One simple method to test the quality of a Schiffs reagent is to add 10 ml of 37% formalin to the reagent. A good Schiffs reagent will turn red-purple in color immediately, while a poor-quality reagent will have a delayed reaction, producing deep blue-purple coloration.

Periodic Acid solution (0.5%): Periodic acid- 0.5g and Distilled water- 100ml

Testing Schiff’s Reagent

  • 10 ml of 37% formalin
  • Add Schiff’s reagent to be tested.
  • A good Schiffs reagent turns red-purple, but a bad Schiffs reagent has a delayed reaction that produces a deep blue-purple hue.

Mayer’s Hematoxylin Solution

Procedure for Periodic Acid-Schiff (PAS) Staining

Specimen Collection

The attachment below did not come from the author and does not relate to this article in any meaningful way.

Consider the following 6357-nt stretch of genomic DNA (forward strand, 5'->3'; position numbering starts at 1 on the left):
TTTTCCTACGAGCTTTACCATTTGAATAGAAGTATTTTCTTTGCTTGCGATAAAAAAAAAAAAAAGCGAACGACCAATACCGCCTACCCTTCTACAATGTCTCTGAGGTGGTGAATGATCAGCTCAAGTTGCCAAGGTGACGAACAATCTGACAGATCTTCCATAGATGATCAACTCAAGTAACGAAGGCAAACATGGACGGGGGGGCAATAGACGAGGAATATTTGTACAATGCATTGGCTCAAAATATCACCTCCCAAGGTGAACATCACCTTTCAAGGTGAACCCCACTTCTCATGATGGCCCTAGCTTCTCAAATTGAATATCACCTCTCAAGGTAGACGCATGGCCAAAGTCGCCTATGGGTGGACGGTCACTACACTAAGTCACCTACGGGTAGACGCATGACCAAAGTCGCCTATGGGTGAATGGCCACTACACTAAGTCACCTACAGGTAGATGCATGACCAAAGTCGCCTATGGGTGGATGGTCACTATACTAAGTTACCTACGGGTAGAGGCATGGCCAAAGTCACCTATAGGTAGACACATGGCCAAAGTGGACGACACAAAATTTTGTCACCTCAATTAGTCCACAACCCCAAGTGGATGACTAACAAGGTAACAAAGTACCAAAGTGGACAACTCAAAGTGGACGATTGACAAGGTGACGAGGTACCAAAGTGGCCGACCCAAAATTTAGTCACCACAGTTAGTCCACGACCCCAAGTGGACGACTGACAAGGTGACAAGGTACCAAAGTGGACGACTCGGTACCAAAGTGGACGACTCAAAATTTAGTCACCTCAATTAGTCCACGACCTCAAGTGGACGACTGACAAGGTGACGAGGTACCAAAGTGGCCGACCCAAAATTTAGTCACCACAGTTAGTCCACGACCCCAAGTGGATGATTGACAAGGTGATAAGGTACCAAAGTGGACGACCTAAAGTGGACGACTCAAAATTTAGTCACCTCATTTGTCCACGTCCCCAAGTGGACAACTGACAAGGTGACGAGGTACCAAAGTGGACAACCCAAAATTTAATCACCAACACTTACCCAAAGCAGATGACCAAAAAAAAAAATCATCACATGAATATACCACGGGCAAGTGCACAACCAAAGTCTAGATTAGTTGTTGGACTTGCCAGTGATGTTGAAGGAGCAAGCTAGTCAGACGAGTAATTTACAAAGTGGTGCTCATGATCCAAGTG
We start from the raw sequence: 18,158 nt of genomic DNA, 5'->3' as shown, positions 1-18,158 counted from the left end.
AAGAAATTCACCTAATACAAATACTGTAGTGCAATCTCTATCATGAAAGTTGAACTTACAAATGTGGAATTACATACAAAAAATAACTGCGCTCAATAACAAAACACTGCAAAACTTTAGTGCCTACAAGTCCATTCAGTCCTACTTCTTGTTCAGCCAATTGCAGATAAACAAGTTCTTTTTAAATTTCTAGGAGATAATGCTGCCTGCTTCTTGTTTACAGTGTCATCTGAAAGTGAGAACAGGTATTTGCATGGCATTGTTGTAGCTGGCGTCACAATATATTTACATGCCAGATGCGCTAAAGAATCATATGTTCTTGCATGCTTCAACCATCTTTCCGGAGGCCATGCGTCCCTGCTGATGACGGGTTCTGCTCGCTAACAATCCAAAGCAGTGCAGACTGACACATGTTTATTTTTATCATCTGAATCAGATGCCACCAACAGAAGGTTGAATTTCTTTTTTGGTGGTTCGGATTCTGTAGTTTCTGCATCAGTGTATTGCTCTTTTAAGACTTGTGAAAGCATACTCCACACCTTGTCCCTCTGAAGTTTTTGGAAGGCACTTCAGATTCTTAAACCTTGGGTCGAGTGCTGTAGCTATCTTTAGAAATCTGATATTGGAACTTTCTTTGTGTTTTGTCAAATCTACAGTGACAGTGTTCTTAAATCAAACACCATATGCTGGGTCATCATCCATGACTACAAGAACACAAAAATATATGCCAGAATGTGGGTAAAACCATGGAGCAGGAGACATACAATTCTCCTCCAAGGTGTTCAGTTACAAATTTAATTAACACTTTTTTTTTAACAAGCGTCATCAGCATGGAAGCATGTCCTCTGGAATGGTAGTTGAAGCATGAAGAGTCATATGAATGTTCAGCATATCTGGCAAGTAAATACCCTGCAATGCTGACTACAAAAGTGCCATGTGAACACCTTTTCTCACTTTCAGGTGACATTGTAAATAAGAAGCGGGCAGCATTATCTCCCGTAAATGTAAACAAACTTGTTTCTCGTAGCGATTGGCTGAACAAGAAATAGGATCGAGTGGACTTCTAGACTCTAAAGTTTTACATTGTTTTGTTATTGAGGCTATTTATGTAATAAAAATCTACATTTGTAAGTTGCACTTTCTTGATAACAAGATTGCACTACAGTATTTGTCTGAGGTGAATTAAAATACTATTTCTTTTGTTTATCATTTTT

No current test procedure can provide absolute confidence that blood or tissue samples are not infectious. Consequently, all blood derivatives and tissue specimens must be considered infectious. Blood or bone marrow films are freshly made using whole, EDTA, or heparinized blood or bone marrow. As quickly as feasible, repair. Tissues treated in 10% neutral buffered formalin, Zenker’s or Bouin’s can be used to detect polysaccharides. It is important to note that certain carbohydrates are water-soluble. Carnoy’s fluid, Gendre’s fluid, or acid alcoholic formalin are advised for demonstrating glycogen. When tissue is fixed with a picric acid-containing fixative, the extraction of diastase may take longer. Cut tissue sections at 5 microns.